7,043

 
3,911

Other
 
13,262

 
15,109

Total current liabilities
 
129,840

 
156,662

 
 
 
 
 
Other Credits
 
 

 
 

Notes payable to bank
 
77,000

 

Advances for construction
 
66,761

 
67,465

Contributions in aid of construction - net
 
123,950

 
123,602

Deferred income taxes
 
115,374

 
115,703

Regulatory liabilities
 
36,008

 
32,178

Unamortized investment tax credits
 
1,402

 
1,436

Accrued pension and other postretirement benefits
 
59,402

 
57,695

Other
 
11,144

 
11,009

Total other credits
 
491,041

 
409,088

 
 
 
 
 
Commitments and Contingencies (Note 9)
 


 


 
 
 
 
 
Total Capitalization and Liabilities
 
$
1,441,122

 
$
1,416,734

 
The accompanying notes are an integral part of these consolidated financial statements

5

AMERICAN STATES WATER COMPANY
CONSOLIDATED STATEMENTS OF INCOME
FOR THE THREE MONTHS
ENDED JUNE 30, 2018 AND 2017
(Unaudited)


 
 
Three Months Ended June 30,
(in thousands, except per share amounts)
 
2018
 
2017
Operating Revenues
 
 

 
 

Water
 
$
76,733

 
$
80,734

Electric
 
7,841

 
7,612

Contracted services
 
22,327

 
24,849

Total operating revenues
 
106,901

 
113,195

 
 
 
 
 
Operating Expenses
 
 

 
 

Water purchased
 
16,608

 
17,937

Power purchased for pumping
 
2,231

 
2,157

Groundwater production assessment
 
4,534

 
4,931

Power purchased for resale
 
2,384

 
2,308

Supply cost balancing accounts
 
(2,029
)
 
(5,293
)
Other operation
 
7,782

 
8,172

Administrative and general
 
20,213

 
20,248

Depreciation and amortization
 
10,010

 
9,647

Maintenance
 
3,670

 
3,606

Property and other taxes
 
4,372

 
4,345

ASUS construction
 
11,576

 
11,412

Gain on sale of assets
 
(18
)
 
(8,301
)
Total operating expenses
 
81,333

 
71,169

 
 
 
 
 
Operating Income
 
25,568

 
42,026

 
 
 
 
 
Other Income and Expenses
 
 

 
 

Interest expense
 
(6,048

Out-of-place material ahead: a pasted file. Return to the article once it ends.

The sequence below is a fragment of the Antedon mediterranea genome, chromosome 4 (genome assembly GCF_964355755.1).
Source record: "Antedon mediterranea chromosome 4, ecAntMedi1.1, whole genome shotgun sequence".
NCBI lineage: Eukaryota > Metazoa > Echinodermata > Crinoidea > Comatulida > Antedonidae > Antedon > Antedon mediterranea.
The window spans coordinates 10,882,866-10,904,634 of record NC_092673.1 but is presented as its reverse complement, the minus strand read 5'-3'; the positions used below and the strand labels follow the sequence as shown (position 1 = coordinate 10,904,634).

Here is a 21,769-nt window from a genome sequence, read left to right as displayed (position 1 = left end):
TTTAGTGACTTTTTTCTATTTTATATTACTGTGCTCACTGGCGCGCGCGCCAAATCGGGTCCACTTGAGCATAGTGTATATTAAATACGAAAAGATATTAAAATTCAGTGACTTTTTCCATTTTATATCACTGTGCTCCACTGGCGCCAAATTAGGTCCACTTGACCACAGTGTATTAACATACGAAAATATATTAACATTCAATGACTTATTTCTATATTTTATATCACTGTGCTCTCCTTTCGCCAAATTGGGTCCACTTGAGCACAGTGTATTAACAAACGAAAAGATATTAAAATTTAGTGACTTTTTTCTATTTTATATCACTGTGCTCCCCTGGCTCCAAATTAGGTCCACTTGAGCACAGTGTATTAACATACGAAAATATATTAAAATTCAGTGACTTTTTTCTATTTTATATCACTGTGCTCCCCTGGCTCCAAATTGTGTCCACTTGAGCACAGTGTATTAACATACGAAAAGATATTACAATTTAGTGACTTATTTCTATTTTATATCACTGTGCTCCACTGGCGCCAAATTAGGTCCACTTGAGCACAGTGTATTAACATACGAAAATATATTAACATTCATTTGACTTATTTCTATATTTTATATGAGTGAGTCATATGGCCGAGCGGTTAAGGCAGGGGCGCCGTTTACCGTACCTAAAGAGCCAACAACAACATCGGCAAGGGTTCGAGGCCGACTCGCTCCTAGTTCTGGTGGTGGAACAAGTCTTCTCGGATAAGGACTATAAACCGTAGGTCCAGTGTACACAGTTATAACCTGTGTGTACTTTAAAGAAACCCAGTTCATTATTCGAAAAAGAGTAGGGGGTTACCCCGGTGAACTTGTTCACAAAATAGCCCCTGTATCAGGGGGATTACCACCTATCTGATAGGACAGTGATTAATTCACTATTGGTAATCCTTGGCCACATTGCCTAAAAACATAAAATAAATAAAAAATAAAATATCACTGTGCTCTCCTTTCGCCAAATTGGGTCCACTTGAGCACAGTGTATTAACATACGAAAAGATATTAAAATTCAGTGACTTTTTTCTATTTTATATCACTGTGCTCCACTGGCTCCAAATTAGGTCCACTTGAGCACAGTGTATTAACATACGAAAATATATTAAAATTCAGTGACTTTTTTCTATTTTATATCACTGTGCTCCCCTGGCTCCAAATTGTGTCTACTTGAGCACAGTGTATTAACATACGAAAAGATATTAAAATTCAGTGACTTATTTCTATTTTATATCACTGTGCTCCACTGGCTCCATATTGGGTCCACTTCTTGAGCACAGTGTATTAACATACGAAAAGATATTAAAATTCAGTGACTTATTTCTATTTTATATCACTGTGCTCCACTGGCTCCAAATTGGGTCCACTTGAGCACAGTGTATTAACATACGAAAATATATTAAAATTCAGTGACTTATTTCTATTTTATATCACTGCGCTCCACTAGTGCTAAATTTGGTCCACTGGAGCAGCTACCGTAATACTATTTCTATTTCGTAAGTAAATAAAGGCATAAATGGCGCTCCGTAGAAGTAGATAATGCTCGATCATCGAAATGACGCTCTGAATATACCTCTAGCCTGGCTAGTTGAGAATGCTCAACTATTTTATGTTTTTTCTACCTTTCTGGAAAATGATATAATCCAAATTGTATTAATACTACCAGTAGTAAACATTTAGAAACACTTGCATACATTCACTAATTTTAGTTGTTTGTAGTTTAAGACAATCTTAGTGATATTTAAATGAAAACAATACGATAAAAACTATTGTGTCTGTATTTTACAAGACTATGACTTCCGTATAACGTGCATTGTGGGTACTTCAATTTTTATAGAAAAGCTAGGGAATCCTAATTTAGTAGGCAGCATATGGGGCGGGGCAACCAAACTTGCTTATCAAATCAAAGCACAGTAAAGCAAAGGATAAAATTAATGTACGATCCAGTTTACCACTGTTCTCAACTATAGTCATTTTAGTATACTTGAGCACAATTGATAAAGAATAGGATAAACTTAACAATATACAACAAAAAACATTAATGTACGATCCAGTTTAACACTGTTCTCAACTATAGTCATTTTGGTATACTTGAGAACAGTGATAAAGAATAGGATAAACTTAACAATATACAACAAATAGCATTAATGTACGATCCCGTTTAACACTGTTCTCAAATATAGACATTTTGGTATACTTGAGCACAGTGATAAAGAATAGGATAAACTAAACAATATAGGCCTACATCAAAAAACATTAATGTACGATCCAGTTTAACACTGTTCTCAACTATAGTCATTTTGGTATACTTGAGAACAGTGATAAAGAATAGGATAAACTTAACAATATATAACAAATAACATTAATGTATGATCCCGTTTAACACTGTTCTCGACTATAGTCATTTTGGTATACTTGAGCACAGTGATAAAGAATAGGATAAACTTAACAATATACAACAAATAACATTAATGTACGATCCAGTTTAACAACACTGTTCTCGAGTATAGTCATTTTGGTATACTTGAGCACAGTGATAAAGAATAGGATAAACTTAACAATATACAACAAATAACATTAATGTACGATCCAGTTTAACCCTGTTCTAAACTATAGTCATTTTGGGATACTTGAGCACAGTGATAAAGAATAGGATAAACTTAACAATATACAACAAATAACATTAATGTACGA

)
 
(5,926
)
Interest income
 
636

 
620

Other, net
 
579

 
379

Total other income and expenses, net
 
(4,833
)
 
(4,927
)
 
 
 
 
 
Income before income tax expense
 
20,735

 
37,099

 
 
 
 
 
Income tax expense
 
4,387

 
14,307

 
 
 
 
 
Net Income
 
$
16,348

 
$
22,792

 
 
 
 
 
Weighted Average Number of Common Shares Outstanding
 
36,733

 
36,624

Basic Earnings Per Common Share
 
$
0.44

 
$
0.62

 
 
 
 
 
Weighted Average Number of Diluted Shares
 
36,912

 
36,825

Fully Diluted Earnings Per Common Share
 
$
0.44

 
$
0.62

 
 
 
 
 
Dividends Declared Per Common Share
 
$
0.255

 
$
0.242

 
The accompanying notes are an integral part of these consolidated financial statements

6

AMERICAN STATES WATER COMPANY
CONSOLIDATED STATEMENTS OF INCOME
FOR THE SIX MONTHS
ENDED JUNE 30, 2018 AND 2017
(Unaudited)

 
 
Six Months Ended 
 June 30,
(in thousands, except per share amounts)
 
2018
 
2017
Operating Revenues
 
 

 
 

Water
 
$
141,145

 
$
147,138

Electric
 
17,673

 
18,114

Contracted services
 
42,811

 
46,753

Total operating revenues
 
201,629

 
212,005

 
 
 
 
 
Operating Expenses
 
 

 
 

Water purchased
 
30,215

 
30,043

Power purchased for pumping
 
3,924

 
3,754

Groundwater production assessment
 
9,185

 
8,306

Power purchased for resale
 
5,792

 
5,408

Supply cost balancing accounts
 
(5,898
)
 
(7,042
)
Other operation
 
15,770

 
14,332

Administrative and general
 
40,506

 
40,696

Depreciation and amortization
 
19,676

 
19,330

Maintenance
 
7,499

 
7,070

Property and other taxes
 
9,171

 
8,911

ASUS construction
 
21,548

 
22,896

Gain on sale of assets
 
(18
)
 
(8,301
)
Total operating expenses
 
157,370

 
145,403

 
 
 
 
 
Operating Income
 
44,259

 
66,602

 
 
 
 
 
Other Income and Expenses
 
 

 
 

Interest expense
 
(11,971
)
 
(11,831
)
Interest income
 
1,172

 
879

Other, net
 
621

 
1,005